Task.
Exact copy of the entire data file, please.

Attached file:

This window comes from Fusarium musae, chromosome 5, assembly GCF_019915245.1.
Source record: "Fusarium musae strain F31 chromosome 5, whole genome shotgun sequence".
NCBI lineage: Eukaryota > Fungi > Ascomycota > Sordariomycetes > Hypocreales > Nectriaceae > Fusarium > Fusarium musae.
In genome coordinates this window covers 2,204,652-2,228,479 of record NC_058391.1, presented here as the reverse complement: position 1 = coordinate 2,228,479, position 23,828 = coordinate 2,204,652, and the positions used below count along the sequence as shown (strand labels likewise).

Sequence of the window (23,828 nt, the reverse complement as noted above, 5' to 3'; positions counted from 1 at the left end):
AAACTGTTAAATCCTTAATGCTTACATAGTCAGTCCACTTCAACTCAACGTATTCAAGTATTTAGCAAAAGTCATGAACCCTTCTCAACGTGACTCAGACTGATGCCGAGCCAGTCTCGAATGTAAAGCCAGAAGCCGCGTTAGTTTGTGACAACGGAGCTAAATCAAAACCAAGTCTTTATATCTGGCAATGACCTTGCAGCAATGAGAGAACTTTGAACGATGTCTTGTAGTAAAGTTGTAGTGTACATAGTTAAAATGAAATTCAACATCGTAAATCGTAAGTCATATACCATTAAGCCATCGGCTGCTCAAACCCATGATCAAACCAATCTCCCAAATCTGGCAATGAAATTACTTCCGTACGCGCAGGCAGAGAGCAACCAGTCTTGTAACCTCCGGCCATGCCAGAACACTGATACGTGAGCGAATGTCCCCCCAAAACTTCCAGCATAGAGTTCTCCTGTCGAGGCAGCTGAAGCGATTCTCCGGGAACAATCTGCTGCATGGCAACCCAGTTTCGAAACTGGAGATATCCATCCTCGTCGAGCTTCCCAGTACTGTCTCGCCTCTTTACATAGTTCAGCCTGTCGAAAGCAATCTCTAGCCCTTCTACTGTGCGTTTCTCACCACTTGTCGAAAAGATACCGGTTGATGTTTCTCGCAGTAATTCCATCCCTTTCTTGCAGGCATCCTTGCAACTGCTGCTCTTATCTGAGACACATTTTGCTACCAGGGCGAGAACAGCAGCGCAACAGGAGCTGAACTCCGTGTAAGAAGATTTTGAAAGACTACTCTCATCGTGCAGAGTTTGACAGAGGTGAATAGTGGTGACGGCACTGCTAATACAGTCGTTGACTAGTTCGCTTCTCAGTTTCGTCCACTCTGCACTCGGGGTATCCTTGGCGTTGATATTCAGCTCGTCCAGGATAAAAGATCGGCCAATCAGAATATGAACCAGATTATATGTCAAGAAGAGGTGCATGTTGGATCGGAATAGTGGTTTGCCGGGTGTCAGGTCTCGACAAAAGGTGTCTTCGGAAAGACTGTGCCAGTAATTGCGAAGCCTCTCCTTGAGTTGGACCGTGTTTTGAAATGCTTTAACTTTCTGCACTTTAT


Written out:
This window comes from Fusarium musae, chromosome 5, assembly GCF_019915245.1.
Source record: "Fusarium musae strain F31 chromosome 5, whole genome shotgun sequence".
NCBI lineage: Eukaryota > Fungi > Ascomycota > Sordariomycetes > Hypocreales > Nectriaceae > Fusarium > Fusarium musae.
In genome coordinates this window covers 2,204,652-2,228,479 of record NC_058391.1, presented here as the reverse complement: position 1 = coordinate 2,228,479, position 23,828 = coordinate 2,204,652, and the positions used below count along the sequence as shown (strand labels likewise).

Sequence of the window (23,828 nt, the reverse complement as noted above, 5' to 3'; positions counted from 1 at the left end):
AAACTGTTAAATCCTTAATGCTTACATAGTCAGTCCACTTCAACTCAACGTATTCAAGTATTTAGCAAAAGTCATGAACCCTTCTCAACGTGACTCAGACTGATGCCGAGCCAGTCTCGAATGTAAAGCCAGAAGCCGCGTTAGTTTGTGACAACGGAGCTAAATCAAAACCAAGTCTTTATATCTGGCAATGACCTTGCAGCAATGAGAGAACTTTGAACGATGTCTTGTAGTAAAGTTGTAGTGTACATAGTTAAAATGAAATTCAACATCGTAAATCGTAAGTCATATACCATTAAGCCATCGGCTGCTCAAACCCATGATCAAACCAATCTCCCAAATCTGGCAATGAAATTACTTCCGTACGCGCAGGCAGAGAGCAACCAGTCTTGTAACCTCCGGCCATGCCAGAACACTGATACGTGAGCGAATGTCCCCCCAAAACTTCCAGCATAGAGTTCTCCTGTCGAGGCAGCTGAAGCGATTCTCCGGGAACAATCTGCTGCATGGCAACCCAGTTTCGAAACTGGAGATATCCATCCTCGTCGAGCTTCCCAGTACTGTCTCGCCTCTTTACATAGTTCAGCCTGTCGAAAGCAATCTCTAGCCCTTCTACTGTGCGTTTCTCACCACTTGTCGAAAAGATACCGGTTGATGTTTCTCGCAGTAATTCCATCCCTTTCTTGCAGGCATCCTTGCAACTGCTGCTCTTATCTGAGACACATTTTGCTACCAGGGCGAGAACAGCAGCGCAACAGGAGCTGAACTCCGTGTAAGAAGATTTTGAAAGACTACTCTCATCGTGCAGAGTTTGACAGAGGTGAATAGTGGTGACGGCACTGCTAATACAGTCGTTGACTAGTTCGCTTCTCAGTTTCGTCCACTCTGCACTCGGGGTATCCTTGGCGTTGATATTCAGCTCGTCCAGGATAAAAGATCGGCCAATCAGAATATGAACCAGATTATATGTCAAGAAGAGGTGCATGTTGGATCGGAATAGTGGTTTGCCGGGTGTCAGGTCTCGACAAAAGGTGTCTTCGGAAAGACTGTGCCAGTAATTGCGAAGCCTCTCCTTGAGTTGGACCGTGTTTTGAAATGCTTTAACTTTCTGCACTTTAT